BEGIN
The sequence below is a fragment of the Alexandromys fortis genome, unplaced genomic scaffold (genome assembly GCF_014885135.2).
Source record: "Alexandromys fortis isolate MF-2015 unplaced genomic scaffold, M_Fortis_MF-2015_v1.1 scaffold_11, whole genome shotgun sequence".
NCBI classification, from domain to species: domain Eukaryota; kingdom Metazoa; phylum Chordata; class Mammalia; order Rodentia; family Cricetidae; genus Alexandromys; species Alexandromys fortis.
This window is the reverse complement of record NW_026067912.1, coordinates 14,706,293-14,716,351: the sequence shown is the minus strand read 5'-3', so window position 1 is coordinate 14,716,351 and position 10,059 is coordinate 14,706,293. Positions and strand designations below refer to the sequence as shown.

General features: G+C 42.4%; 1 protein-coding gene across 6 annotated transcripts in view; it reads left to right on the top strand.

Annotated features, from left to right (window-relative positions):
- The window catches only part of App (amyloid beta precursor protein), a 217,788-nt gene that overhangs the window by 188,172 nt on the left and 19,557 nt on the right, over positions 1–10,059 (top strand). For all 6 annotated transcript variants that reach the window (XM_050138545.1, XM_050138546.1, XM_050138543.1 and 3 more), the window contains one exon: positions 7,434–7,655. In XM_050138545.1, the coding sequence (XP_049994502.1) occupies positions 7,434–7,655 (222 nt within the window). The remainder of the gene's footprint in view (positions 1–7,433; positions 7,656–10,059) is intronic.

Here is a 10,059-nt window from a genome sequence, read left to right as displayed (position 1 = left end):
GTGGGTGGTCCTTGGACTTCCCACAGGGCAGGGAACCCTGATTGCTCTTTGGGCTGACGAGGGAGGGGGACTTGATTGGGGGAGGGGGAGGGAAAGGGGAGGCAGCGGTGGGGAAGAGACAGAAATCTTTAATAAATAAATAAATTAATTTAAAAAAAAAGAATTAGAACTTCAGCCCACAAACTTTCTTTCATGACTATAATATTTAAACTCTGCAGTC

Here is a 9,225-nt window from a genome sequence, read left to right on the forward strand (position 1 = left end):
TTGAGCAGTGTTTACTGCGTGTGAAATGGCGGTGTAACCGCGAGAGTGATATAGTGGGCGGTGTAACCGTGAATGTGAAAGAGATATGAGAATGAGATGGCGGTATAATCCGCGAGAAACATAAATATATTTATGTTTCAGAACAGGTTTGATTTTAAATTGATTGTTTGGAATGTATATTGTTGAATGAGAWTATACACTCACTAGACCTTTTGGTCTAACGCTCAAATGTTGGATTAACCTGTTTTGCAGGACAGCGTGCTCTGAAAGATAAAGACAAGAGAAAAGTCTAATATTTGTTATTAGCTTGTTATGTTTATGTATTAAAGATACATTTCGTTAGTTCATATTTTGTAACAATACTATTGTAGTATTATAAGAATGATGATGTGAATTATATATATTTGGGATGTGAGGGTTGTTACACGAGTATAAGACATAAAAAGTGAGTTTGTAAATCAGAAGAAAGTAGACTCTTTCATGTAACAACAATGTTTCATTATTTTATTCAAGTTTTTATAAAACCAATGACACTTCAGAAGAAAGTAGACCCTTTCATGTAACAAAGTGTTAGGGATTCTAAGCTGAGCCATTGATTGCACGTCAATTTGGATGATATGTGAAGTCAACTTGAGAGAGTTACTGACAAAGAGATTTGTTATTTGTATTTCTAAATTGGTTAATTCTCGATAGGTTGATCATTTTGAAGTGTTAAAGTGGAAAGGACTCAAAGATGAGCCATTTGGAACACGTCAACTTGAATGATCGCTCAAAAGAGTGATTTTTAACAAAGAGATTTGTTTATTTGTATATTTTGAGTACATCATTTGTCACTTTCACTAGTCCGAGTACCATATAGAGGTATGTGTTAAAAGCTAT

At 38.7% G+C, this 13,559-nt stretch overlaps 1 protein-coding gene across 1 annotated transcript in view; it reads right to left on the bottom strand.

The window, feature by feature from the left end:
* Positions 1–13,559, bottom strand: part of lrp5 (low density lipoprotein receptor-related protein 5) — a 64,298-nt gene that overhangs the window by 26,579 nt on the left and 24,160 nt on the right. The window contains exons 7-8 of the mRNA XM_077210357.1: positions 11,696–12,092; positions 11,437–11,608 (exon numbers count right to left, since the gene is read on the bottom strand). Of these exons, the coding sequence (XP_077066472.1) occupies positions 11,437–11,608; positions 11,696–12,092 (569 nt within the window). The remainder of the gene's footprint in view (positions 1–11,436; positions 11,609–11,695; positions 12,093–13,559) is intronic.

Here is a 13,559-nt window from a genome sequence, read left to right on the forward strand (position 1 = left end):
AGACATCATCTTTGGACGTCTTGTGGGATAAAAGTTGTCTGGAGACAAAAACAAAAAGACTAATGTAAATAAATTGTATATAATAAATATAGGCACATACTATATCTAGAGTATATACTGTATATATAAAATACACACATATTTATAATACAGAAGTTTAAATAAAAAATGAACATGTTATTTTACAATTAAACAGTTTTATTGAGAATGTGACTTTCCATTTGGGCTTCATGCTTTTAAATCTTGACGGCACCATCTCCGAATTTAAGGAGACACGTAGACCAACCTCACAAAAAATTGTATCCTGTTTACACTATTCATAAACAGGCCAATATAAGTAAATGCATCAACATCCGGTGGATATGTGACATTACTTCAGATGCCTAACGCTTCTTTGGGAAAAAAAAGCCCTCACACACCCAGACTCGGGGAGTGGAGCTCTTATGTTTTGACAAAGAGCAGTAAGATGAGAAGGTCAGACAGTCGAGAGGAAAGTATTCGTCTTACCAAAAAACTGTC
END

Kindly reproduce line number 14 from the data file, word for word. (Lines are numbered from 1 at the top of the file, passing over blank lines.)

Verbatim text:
* Positions 1–13,559, bottom strand: part of lrp5 (low density lipoprotein receptor-related protein 5) — a 64,298-nt gene that overhangs the window by 26,579 nt on the left and 24,160 nt on the right. The window contains exons 7-8 of the mRNA XM_077210357.1: positions 11,696–12,092; positions 11,437–11,608 (exon numbers count right to left, since the gene is read on the bottom strand). Of these exons, the coding sequence (XP_077066472.1) occupies positions 11,437–11,608; positions 11,696–12,092 (569 nt within the window). The remainder of the gene's footprint in view (positions 1–11,436; positions 11,609–11,695; positions 12,093–13,559) is intronic.